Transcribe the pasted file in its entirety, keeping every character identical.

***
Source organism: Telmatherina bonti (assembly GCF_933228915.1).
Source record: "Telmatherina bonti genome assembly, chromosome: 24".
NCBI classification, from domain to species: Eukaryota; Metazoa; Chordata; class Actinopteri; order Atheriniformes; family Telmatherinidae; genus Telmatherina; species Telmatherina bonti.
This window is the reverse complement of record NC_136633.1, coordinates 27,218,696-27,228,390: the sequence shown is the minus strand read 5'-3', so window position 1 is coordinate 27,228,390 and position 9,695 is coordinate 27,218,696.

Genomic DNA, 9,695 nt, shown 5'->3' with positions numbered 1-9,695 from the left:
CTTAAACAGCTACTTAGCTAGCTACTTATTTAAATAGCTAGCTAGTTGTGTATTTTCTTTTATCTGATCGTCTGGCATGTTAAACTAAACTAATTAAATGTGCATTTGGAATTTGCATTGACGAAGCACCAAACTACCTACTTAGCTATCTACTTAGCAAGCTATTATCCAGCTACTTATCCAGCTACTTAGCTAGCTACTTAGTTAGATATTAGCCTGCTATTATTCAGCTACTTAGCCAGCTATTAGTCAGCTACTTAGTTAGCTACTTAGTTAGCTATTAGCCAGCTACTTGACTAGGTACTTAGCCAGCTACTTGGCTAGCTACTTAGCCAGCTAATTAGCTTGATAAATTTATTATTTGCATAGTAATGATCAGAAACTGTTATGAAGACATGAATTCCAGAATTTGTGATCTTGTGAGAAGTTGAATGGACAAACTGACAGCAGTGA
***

Source organism: Telmatherina bonti (assembly GCF_933228915.1).
Source record: "Telmatherina bonti genome assembly, chromosome: 24".
NCBI classification, from domain to species: Eukaryota; Metazoa; Chordata; class Actinopteri; order Atheriniformes; family Telmatherinidae; genus Telmatherina; species Telmatherina bonti.
This window is the reverse complement of record NC_136633.1, coordinates 27,218,696-27,228,390: the sequence shown is the minus strand read 5'-3', so window position 1 is coordinate 27,228,390 and position 9,695 is coordinate 27,218,696.

Genomic DNA, 9,695 nt, shown 5'->3' with positions numbered 1-9,695 from the left:
CTTAAACAGCTACTTAGCTAGCTACTTATTTAAATAGCTAGCTAGTTGTGTATTTTCTTTTATCTGATCGTCTGGCATGTTAAACTAAACTAATTAAATGTGCATTTGGAATTTGCATTGACGAAGCACCAAACTACCTACTTAGCTATCTACTTAGCAAGCTATTATCCAGCTACTTATCCAGCTACTTAGCTAGCTACTTAGTTAGATATTAGCCTGCTATTATTCAGCTACTTAGCCAGCTATTAGTCAGCTACTTAGTTAGCTACTTAGTTAGCTATTAGCCAGCTACTTGACTAGGTACTTAGCCAGCTACTTGGCTAGCTACTTAGCCAGCTAATTAGCTTGATAAATTTATTATTTGCATAGTAATGATCAGAAACTGTTATGAAGACATGAATTCCAGAATTTGTGATCTTGTGAGAAGTTGAATGGACAAACTGACAGCAGTGA